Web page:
Mountain biking after dark? It sounds crazy, but as one nervous Nellie discovered, barreling across the hills after sunset is nothing short of euphoric.
- Written byAnne M. Russell
The first time I ever heard about mountain biking after dark was when a friend told me a guy she was dating had broken his neck riding off an unseen ledge during a group ride. (He wasn’t paralyzed; just badly hurt.)
I love mountain biking, but I’m not an X Games kamikaze. I’ve never shouted anything about wanting to “bomb the downhills” or “shred the gnar,” so I found the idea of riding in the darkness deeply unappealing. I imagined sheer terror— plunging downhill into total blackness.
But friends, who explained that night bikers use high-intensity lights on their handlebars and helmets, gradually won me over. I figured the nice group of female mountain bikers I ride with, Girlz Gone Riding, couldn’t all be crazy, so there must be something I was missing. After a year or so of refusing invitations, I bought a handlebar light and joined them for a ride. We began around 6:00 p.m. on a hot summer evening and stuck to familiar fire roads—no narrow single track with hidden hazards.
The first wonderful discovery was that it gets cooler as the ride goes on. That might seem obvious, but I’d experienced so many bike expeditions where the temperature soared from pleasant to blistering, that I took it for granted that all summer mountain rides ended in a pool of burning sweat with my skin sizzling from too much UV exposure. But as the sun dropped behind the mountains, the evening air became cool and fresh, and scented with sage.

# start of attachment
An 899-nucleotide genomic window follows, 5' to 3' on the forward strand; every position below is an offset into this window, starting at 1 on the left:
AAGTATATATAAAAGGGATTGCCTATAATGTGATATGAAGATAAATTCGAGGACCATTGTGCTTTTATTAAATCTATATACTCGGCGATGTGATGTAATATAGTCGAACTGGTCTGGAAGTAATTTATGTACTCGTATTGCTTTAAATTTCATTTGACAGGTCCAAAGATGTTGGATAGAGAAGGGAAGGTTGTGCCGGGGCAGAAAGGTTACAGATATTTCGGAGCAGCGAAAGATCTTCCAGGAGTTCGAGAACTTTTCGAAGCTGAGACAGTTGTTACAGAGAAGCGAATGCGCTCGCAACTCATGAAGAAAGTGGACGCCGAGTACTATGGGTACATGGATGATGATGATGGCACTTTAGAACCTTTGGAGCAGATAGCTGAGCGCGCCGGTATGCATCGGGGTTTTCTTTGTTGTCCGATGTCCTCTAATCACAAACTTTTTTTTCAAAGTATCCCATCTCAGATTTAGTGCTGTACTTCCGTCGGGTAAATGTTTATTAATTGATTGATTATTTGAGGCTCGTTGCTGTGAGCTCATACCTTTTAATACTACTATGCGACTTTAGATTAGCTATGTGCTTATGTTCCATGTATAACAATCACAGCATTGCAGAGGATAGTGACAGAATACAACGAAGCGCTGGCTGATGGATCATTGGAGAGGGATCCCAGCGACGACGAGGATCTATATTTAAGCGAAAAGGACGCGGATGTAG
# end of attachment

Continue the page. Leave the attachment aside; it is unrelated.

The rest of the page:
There was also the surprise of seeing the exact moment when day turns to night, which is a luxury that the long days of summer afford us. We start in daylight, but then a moment comes at dusk when all color leaves the landscape. The shrubs, rocks and plants become vague dark outlines against the dim sky. When we turn our lights on, the world narrows to just the trail.
During the day, I’m a skittish rider, always looking around nervously. Am I passing that branch too close? Am I going to wash out in that rut up ahead? What if I ride into that tangle of barbed wire? After dark, all those concerns are put to rest. Pedaling along enveloped in cool darkness feels safe. The bike seems to float above the surface of the trail and I’m suddenly flying.
I look over my shoulder and in the distance I see other riders’ bright points of light floating down the dark trail behind me like falling stars. In daylight, I don’t feel anything spiritual about mountain biking; my mind is too caught up in imagining catastrophes. But in the calm of night, I imagine that each little star represents a soul. I think of a line from a Victorianera poem: “The gates of Heaven are always/Open at the day’s decline.” And I feel joy.
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